Unraveling the great font mystery

By | October 29, 2011
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Just about every week we receive an email from a reader wondering why no one can see the fancy font they just installed and are now using in all their emails. And this past week we received two such emails. We’ve covered this topic before but apparently we weren’t (SURPRISE!) making ourselves clear, so we’ve decided to try to clear up the great font mystery once and for all.

There are a lot of free font sites out there – some are good and some are bad. Most of you who like fonts have found one or two free font sites you like and have probably downloaded a few dozen or more fonts and installed them.

Before we clear up the great font mystery, here are a few things you should know:

1. Installing a huge number of fonts on your computer is a great way to slow your computer down. We’re not talking about installing a few dozen or even 80 or 90 or 100 fonts. But some people go berserk with fonts, well, because they really like them. TC is one such person. Installing 500 or 600 fonts on your computer pretty much ensures a long Windows boot time (unless you have a lot of extra RAM) because Windows had to load all the fonts you’ve installed at start up. So don’t go crazy installing fonts on your computer. Install the ones you really like but keep your wits about you. You may not be able to use those fonts as much as you were planning to use them … read on.

2. Every Windows computer from Windows 95 through Windows 8 has certain core fonts – like Arial, Verdana, Times New Roman, etc. These are Web-safe fonts. If you’re building a Web site you can use Windows core font and be pretty sure your visitors will see the font you intended to see. Unless, of course, they’re using an Apple computer which has Geneva, Helvetica, and other core fonts. Which brings us to the point of this article:

Generally, if someone does not have the font you’re using installed on their computer they won’t see the font the way you intended. This is true of emails, Web pages, and blogs. There is something called “font embedding” but we’re not aware of anyone who uses it – and it’s very old technology.

So here’s what happens when you download those fonts you love and you sent emails to all your friends to show them your new fancy fonts. They’ll get your email and they will be able to read it, but unless they have the exact font you used installed, they won’t see your fancy font – they’ll see your email in their default font – usually Arial or Times New Roman.

Since this is a someone arcane subject, the best way to explain it is to show you.

Here is a portion of an email we just composed:

Dear EB,

I just downloaded this great new font called Santa’s Big Secret.

How do you like it? Pretty cool, eh?

You don’t think I work hard do you?

Your buddy,

TC

Anyone who has Santa’s Big Secret font installed should see exactly the same font in the copy of the email above and below this paragraph. Everyone else will see two completely different fonts.  Yes we know the font in the email below is a little bigger – it’s an image :). But it’s exactly the same font.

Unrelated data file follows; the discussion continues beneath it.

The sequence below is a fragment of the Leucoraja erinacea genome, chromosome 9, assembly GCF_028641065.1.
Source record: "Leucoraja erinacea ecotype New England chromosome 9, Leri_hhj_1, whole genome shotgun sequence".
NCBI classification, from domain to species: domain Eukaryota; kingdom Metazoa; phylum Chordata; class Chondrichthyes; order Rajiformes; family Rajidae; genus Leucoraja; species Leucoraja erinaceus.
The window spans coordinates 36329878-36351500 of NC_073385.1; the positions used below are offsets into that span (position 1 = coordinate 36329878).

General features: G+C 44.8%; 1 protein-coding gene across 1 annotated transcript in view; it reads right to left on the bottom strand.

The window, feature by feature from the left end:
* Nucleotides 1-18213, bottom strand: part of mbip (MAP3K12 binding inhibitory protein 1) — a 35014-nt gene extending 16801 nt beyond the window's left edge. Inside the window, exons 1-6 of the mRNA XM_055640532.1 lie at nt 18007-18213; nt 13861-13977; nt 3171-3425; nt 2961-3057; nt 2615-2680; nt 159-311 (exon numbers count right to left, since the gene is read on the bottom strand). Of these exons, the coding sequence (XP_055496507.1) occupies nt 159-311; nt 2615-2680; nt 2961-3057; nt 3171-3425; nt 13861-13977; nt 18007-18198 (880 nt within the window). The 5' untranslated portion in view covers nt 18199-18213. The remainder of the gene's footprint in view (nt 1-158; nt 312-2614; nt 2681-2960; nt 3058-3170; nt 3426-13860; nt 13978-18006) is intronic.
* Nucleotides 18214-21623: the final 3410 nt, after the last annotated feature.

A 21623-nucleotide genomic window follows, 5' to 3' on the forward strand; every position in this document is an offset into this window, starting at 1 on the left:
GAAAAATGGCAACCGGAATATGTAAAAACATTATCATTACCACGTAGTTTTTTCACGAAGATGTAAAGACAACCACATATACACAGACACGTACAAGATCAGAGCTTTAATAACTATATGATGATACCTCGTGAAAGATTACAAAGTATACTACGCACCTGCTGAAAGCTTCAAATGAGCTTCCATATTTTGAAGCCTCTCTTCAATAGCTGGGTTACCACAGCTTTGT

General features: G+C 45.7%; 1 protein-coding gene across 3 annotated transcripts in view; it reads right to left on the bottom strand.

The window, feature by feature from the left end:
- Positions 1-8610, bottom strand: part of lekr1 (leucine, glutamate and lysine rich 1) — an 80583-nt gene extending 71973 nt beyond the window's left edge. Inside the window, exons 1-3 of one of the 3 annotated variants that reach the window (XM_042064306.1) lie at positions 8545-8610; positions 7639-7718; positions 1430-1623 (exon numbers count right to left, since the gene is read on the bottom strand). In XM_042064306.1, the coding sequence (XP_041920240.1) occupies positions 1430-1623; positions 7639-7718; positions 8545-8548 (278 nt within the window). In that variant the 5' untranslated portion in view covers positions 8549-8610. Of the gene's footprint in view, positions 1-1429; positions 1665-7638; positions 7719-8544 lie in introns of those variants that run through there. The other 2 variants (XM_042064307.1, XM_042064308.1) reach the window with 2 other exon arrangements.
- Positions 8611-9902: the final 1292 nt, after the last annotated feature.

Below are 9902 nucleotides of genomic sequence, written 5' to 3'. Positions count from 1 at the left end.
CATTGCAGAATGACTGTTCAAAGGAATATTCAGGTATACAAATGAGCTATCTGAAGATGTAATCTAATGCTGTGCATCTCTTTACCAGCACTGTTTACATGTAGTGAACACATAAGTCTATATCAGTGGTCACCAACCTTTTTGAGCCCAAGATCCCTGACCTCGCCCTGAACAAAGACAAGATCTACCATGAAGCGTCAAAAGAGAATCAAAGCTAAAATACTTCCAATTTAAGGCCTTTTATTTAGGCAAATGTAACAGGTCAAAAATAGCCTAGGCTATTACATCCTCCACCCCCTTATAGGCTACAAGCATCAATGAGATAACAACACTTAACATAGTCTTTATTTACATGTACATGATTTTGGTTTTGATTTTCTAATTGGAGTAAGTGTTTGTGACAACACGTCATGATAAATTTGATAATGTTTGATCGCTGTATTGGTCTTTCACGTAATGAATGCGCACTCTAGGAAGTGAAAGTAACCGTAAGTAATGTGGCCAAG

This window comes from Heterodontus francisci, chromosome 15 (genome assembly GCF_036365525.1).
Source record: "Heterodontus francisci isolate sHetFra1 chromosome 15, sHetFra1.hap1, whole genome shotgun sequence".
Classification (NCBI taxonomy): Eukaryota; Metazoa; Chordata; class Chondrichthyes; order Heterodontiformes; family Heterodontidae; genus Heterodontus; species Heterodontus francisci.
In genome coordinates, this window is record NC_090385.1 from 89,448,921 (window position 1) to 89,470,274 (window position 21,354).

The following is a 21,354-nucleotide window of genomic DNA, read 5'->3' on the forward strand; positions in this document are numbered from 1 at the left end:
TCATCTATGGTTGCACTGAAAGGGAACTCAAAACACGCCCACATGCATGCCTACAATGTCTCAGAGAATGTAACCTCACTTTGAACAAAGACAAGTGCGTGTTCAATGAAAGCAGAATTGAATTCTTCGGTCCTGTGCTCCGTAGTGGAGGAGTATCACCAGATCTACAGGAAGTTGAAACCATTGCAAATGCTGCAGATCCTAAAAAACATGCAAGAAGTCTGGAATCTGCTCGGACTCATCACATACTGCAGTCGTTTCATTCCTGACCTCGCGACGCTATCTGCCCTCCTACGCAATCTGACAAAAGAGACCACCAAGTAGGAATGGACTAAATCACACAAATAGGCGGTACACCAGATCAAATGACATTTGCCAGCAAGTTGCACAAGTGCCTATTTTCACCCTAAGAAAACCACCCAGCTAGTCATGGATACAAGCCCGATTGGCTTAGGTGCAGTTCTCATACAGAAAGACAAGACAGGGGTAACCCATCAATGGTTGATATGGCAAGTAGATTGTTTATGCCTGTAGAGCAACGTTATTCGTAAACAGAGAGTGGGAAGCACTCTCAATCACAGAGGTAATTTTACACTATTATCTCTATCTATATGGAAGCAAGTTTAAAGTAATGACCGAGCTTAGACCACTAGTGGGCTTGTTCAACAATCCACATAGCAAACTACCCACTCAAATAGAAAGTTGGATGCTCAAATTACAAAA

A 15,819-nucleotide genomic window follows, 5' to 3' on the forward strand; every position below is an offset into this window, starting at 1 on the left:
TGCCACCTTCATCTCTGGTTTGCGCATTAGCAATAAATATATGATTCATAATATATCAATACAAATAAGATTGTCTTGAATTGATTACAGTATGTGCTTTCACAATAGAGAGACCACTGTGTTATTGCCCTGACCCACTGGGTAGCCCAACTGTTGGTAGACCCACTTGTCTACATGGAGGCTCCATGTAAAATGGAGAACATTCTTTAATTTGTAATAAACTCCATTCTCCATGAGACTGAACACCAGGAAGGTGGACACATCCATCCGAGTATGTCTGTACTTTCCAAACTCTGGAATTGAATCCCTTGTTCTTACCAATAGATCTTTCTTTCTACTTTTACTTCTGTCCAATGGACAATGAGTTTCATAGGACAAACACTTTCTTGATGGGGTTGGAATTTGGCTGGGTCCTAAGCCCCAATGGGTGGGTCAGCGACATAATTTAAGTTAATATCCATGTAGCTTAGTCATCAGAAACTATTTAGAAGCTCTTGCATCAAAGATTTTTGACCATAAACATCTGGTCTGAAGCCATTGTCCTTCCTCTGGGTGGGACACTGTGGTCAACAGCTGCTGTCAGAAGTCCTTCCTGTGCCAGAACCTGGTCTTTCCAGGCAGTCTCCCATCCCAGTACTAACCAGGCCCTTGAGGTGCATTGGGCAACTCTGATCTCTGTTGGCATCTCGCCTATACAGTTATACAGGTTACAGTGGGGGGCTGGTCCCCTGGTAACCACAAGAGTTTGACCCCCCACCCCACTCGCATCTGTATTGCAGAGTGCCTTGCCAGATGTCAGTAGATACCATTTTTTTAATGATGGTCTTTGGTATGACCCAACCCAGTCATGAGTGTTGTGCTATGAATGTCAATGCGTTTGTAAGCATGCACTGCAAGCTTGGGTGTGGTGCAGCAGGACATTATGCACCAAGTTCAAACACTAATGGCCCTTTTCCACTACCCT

Cloudeight InfoAve

If you send an email to someone using a font they don’t have installed, they’ll see the font as Arial, or whatever their default font is. So many people download a lot of fonts and use them to send emails to others, and while the font looks great to them, the recipient wont see the font unless they have that particular font installed. What’s the chances of a big bunch of you having “Santa’s Big Secret” font installed? Not very great. So very few of you are going to see first email in the font I used – but all of you will see how it was supposed to look (how it looks to me) because I made an image file of the font.

We hope this clears up the great font mystery. It should save many of you a lot of time figuring out why people are not seeing your email the same way you see it when you send it. If you’re writing a business email always make sure to use a Windows core font like Arial, Verdana, Times New Roman, Tahoma, etc. Want a list of Windows core fonts? Visit this page.

3 thoughts on “Unraveling the great font mystery

  1. RB

    On Win 7, where I can find the fonts folder? And can I just move the ones I don’t want into another folder – leaving just the Windows default fonts?

    Thanks!

    Reply
    1. infoave Post author

      It’s in C:\Windows\Fonts – but no you can’t just go into the fonts folder and start removing fonts without using caution. You can safely remove the ones you’ve added – if you’e sure of which they are.

      Reply
  2. Wendy

    I have over 1,000 fonts on my computer as I do a lot of work involving Paint Shop Pro. However, I downloaded a free programme from the internet called AMP Font Viewer. This programme enables me to see the fonts installed under windows and also the fonts I have in a separate folder under my documents. I can access either just by clicking on the font I wish to use and if I want to temporarily instal a font in windows I am able to do so with a click of the mouse.

    I find this to be a very easy programme to use and it’s “free”.

    cheers

    Wendy

    Reply

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